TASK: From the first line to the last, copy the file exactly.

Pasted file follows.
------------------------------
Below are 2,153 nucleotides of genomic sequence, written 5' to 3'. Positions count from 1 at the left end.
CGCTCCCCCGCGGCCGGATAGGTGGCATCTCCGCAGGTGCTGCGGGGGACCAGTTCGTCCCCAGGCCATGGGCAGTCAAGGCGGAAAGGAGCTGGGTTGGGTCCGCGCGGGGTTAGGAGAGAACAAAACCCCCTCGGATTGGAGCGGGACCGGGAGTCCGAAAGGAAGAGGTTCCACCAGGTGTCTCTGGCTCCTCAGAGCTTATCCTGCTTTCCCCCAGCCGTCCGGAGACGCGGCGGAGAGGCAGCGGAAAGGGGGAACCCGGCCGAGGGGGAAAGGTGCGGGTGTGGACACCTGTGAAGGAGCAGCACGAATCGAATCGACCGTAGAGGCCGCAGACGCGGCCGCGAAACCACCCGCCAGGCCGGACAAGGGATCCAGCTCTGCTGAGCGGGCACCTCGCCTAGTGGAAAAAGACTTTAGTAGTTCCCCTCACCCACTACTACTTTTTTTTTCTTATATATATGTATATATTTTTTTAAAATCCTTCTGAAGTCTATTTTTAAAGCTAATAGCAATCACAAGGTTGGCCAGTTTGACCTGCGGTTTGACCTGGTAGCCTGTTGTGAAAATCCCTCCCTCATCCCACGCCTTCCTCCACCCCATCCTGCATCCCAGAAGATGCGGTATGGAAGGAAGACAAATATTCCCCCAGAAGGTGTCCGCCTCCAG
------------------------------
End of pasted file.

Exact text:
Below are 2,153 nucleotides of genomic sequence, written 5' to 3'. Positions count from 1 at the left end.
CGCTCCCCCGCGGCCGGATAGGTGGCATCTCCGCAGGTGCTGCGGGGGACCAGTTCGTCCCCAGGCCATGGGCAGTCAAGGCGGAAAGGAGCTGGGTTGGGTCCGCGCGGGGTTAGGAGAGAACAAAACCCCCTCGGATTGGAGCGGGACCGGGAGTCCGAAAGGAAGAGGTTCCACCAGGTGTCTCTGGCTCCTCAGAGCTTATCCTGCTTTCCCCCAGCCGTCCGGAGACGCGGCGGAGAGGCAGCGGAAAGGGGGAACCCGGCCGAGGGGGAAAGGTGCGGGTGTGGACACCTGTGAAGGAGCAGCACGAATCGAATCGACCGTAGAGGCCGCAGACGCGGCCGCGAAACCACCCGCCAGGCCGGACAAGGGATCCAGCTCTGCTGAGCGGGCACCTCGCCTAGTGGAAAAAGACTTTAGTAGTTCCCCTCACCCACTACTACTTTTTTTTTCTTATATATATGTATATATTTTTTTAAAATCCTTCTGAAGTCTATTTTTAAAGCTAATAGCAATCACAAGGTTGGCCAGTTTGACCTGCGGTTTGACCTGGTAGCCTGTTGTGAAAATCCCTCCCTCATCCCACGCCTTCCTCCACCCCATCCTGCATCCCAGAAGATGCGGTATGGAAGGAAGACAAATATTCCCCCAGAAGGTGTCCGCCTCCAG